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Meet Dr. Marshack
Practice Strategies

Kathy Marshack of Vancouver, WA accepted managed care payments until two years ago. "I canceled all of my contracts. It was not cost effective. They cut my fees and the dollars and cents did not work. I run a mostly cash practice with a small amount of indemnity insurance."

Marshack says that half of her practice involves marriage and family therapy. The other half is centered around a growing entrepreneurial couples and family niche. "I have been developing this since 1993 and 1994 when I was doing my doctoral dissertation. I began to see dual career couples and started to market it."

Marshack says that couples who work together in their own businesses will hire financial planners, accountants, management consultants and lawyers but have been hesitant to hire therapists. "A lot of husbands and wives don't calculate how changes in business will affect their lives. When they get in it, they realize they need a relationship specialist.

The person they see at home is not the same as the person they see at work. When it comes to dealing with money and contracts, they see they need to redefine their marriage. In business, the partners need to clarify who makes the decisions."She also sees some spouses who are married to entrepreneurs, father and sons who work together, and other family combinations.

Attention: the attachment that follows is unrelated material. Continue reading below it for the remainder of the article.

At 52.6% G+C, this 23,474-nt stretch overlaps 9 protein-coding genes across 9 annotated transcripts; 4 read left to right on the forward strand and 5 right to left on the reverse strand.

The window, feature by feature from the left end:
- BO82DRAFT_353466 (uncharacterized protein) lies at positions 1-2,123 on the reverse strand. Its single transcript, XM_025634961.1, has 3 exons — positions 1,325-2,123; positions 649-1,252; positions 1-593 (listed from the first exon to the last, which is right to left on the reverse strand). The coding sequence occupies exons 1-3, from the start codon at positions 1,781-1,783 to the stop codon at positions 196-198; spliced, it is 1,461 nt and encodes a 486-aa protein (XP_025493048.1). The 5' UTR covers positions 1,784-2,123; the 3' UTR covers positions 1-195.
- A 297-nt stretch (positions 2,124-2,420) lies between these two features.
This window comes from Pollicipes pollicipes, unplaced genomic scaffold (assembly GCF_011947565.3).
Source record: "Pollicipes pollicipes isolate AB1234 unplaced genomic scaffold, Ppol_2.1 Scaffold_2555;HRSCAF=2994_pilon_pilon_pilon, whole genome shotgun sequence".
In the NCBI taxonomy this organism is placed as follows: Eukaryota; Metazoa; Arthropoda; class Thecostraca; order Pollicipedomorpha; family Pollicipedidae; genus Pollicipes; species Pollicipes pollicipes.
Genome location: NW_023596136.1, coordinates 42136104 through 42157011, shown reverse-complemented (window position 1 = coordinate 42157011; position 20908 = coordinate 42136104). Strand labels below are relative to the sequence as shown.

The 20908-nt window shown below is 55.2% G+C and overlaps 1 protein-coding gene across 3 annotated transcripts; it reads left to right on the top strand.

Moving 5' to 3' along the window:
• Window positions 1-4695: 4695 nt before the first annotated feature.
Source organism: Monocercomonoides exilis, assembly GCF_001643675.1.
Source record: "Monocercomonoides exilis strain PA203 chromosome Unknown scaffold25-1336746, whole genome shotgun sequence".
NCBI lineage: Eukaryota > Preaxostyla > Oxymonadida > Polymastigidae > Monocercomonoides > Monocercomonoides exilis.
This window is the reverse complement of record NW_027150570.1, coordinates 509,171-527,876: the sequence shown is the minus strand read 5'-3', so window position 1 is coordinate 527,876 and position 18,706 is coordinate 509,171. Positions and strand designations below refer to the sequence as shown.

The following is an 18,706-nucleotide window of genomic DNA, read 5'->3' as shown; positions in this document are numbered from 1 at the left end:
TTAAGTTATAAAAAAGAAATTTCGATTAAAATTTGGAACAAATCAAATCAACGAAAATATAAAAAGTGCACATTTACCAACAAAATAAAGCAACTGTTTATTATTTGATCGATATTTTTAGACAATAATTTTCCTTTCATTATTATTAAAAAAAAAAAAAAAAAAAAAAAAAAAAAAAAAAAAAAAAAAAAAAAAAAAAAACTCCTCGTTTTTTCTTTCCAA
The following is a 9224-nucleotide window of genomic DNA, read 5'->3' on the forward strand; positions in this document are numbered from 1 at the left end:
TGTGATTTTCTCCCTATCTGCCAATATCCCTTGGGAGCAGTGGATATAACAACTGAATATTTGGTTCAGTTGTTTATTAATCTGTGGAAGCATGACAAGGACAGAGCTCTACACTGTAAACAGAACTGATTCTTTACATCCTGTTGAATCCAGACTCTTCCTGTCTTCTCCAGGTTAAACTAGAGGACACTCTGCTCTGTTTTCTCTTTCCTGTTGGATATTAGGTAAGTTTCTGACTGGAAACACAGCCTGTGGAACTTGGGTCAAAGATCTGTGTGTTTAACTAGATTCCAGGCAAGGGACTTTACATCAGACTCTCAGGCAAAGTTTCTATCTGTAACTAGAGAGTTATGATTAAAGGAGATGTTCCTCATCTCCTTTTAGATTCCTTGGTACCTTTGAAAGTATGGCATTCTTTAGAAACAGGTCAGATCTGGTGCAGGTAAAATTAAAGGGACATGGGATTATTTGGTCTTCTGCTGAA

In practice since 1980, the solo practitioner maintains a second office in Portland and share expenses with five marriage and family therapists. Referrals come from Yellow Page advertisements, newsletters, other clinicians, former clients, and brochures. She is also active in the National Writers Union. She writes a column for a local business journal and her book, ENTREPRENEURIAL COUPLES: Making It Work at Work and at Home, has drawn national television and magazine interviews.

"If you set your practice up and market and manage it well, people will come. You will be successful without managed care."

Marshack's tips for a practice success are:

  • Offer on-the-job training
  • Take classes on business basics
  • Learn about organizational development
  • Understand what it is like to have employees
  • Know the importance of safety issues
  • Get involved in the business community